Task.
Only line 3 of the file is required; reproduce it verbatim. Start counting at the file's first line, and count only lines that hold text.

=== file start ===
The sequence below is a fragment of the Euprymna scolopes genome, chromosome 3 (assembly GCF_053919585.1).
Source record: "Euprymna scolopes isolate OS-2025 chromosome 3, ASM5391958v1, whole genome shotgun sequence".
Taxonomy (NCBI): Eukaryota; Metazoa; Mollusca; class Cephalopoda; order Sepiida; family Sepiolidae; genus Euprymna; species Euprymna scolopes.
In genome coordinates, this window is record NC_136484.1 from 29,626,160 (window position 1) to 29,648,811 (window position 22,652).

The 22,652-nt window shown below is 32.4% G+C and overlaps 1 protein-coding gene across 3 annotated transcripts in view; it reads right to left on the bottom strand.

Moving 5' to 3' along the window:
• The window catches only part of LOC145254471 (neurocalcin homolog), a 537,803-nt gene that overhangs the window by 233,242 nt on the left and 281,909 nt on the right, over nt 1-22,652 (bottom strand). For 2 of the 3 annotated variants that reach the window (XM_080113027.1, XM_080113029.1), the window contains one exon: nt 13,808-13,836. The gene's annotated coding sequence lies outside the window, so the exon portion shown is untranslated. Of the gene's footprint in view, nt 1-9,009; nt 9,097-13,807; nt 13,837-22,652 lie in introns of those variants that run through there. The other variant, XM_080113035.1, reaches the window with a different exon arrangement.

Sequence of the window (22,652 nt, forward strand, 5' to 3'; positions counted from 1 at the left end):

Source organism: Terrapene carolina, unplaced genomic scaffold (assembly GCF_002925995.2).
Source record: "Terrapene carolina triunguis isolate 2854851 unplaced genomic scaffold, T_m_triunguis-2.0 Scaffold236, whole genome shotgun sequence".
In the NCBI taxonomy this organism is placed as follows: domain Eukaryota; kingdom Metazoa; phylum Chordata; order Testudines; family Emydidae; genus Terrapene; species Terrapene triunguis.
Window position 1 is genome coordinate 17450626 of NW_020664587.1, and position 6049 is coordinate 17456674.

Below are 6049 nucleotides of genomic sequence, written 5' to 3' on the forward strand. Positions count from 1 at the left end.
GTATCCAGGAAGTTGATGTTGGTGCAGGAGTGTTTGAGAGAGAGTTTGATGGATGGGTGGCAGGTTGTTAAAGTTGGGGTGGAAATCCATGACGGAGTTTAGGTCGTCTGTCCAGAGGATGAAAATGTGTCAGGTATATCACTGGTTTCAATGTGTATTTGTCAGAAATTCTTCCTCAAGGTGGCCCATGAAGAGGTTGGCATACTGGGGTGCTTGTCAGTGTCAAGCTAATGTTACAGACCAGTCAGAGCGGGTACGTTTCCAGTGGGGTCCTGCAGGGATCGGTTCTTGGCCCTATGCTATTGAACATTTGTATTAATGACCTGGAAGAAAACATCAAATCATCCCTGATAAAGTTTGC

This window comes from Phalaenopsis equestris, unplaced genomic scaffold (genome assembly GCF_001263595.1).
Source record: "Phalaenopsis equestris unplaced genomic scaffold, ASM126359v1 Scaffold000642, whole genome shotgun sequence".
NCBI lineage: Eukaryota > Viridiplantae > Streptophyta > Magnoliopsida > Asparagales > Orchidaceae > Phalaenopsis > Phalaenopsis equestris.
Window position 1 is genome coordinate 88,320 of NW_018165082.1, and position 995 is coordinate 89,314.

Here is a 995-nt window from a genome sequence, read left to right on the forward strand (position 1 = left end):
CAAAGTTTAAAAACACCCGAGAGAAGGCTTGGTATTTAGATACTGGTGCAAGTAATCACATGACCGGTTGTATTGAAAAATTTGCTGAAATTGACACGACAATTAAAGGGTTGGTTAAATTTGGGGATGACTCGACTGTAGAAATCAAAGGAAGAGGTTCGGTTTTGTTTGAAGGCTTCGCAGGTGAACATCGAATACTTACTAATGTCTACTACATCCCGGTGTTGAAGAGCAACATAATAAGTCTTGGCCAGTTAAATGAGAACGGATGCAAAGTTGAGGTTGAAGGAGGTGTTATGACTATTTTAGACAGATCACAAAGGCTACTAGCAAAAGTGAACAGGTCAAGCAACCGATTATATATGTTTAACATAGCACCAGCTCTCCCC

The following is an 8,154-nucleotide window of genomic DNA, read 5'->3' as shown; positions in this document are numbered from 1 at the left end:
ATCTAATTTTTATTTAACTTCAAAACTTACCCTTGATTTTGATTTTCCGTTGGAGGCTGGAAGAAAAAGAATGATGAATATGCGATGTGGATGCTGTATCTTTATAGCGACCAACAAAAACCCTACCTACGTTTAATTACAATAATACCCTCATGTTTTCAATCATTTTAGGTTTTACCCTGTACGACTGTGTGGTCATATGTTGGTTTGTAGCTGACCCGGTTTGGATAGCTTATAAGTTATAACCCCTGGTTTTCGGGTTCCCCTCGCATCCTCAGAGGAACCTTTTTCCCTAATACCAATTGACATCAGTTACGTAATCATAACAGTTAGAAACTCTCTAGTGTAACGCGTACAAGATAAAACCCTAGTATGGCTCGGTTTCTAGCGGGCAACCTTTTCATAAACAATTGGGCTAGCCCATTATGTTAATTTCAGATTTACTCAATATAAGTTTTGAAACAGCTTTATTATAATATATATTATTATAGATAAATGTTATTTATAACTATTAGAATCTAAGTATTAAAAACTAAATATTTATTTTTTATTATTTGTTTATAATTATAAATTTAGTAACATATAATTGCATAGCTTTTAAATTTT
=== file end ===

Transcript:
Taxonomy (NCBI): Eukaryota; Metazoa; Mollusca; class Cephalopoda; order Sepiida; family Sepiolidae; genus Euprymna; species Euprymna scolopes.